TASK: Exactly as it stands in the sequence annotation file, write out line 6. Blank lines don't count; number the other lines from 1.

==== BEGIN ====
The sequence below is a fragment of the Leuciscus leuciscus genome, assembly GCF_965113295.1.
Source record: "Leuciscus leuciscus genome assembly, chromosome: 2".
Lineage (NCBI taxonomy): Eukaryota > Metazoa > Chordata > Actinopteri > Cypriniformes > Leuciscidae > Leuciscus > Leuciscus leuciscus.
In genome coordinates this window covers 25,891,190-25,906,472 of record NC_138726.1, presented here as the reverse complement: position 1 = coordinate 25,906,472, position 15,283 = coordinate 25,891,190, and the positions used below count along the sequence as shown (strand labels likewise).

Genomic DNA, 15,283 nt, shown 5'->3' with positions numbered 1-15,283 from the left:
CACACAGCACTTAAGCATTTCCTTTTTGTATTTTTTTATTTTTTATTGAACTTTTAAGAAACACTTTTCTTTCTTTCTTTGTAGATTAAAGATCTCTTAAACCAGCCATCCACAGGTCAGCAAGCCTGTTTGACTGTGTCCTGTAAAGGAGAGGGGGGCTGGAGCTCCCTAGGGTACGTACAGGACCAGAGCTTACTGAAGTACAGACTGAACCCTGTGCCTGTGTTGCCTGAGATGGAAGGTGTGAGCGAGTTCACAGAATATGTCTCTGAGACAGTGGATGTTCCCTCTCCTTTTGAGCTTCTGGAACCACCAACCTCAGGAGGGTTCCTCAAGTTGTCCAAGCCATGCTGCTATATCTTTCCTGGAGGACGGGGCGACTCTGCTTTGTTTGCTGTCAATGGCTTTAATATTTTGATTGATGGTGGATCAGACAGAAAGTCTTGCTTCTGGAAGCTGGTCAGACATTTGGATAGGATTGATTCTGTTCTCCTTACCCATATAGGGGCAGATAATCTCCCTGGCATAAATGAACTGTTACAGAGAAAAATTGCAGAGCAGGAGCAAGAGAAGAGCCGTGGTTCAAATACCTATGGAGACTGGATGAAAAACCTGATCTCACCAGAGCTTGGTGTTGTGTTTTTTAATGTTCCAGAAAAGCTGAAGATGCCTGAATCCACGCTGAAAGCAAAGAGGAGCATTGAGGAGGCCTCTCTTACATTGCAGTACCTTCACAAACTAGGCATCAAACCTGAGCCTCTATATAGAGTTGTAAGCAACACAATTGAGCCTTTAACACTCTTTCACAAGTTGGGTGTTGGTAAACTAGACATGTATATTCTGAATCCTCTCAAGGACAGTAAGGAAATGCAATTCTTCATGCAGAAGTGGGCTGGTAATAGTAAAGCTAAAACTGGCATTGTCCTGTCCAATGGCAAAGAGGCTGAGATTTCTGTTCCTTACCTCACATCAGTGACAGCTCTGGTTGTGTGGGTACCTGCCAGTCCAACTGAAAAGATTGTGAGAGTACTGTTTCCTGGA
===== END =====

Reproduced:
CACACAGCACTTAAGCATTTCCTTTTTGTATTTTTTTATTTTTTATTGAACTTTTAAGAAACACTTTTCTTTCTTTCTTTGTAGATTAAAGATCTCTTAAACCAGCCATCCACAGGTCAGCAAGCCTGTTTGACTGTGTCCTGTAAAGGAGAGGGGGGCTGGAGCTCCCTAGGGTACGTACAGGACCAGAGCTTACTGAAGTACAGACTGAACCCTGTGCCTGTGTTGCCTGAGATGGAAGGTGTGAGCGAGTTCACAGAATATGTCTCTGAGACAGTGGATGTTCCCTCTCCTTTTGAGCTTCTGGAACCACCAACCTCAGGAGGGTTCCTCAAGTTGTCCAAGCCATGCTGCTATATCTTTCCTGGAGGACGGGGCGACTCTGCTTTGTTTGCTGTCAATGGCTTTAATATTTTGATTGATGGTGGATCAGACAGAAAGTCTTGCTTCTGGAAGCTGGTCAGACATTTGGATAGGATTGATTCTGTTCTCCTTACCCATATAGGGGCAGATAATCTCCCTGGCATAAATGAACTGTTACAGAGAAAAATTGCAGAGCAGGAGCAAGAGAAGAGCCGTGGTTCAAATACCTATGGAGACTGGATGAAAAACCTGATCTCACCAGAGCTTGGTGTTGTGTTTTTTAATGTTCCAGAAAAGCTGAAGATGCCTGAATCCACGCTGAAAGCAAAGAGGAGCATTGAGGAGGCCTCTCTTACATTGCAGTACCTTCACAAACTAGGCATCAAACCTGAGCCTCTATATAGAGTTGTAAGCAACACAATTGAGCCTTTAACACTCTTTCACAAGTTGGGTGTTGGTAAACTAGACATGTATATTCTGAATCCTCTCAAGGACAGTAAGGAAATGCAATTCTTCATGCAGAAGTGGGCTGGTAATAGTAAAGCTAAAACTGGCATTGTCCTGTCCAATGGCAAAGAGGCTGAGATTTCTGTTCCTTACCTCACATCAGTGACAGCTCTGGTTGTGTGGGTACCTGCCAGTCCAACTGAAAAGATTGTGAGAGTACTGTTTCCTGGA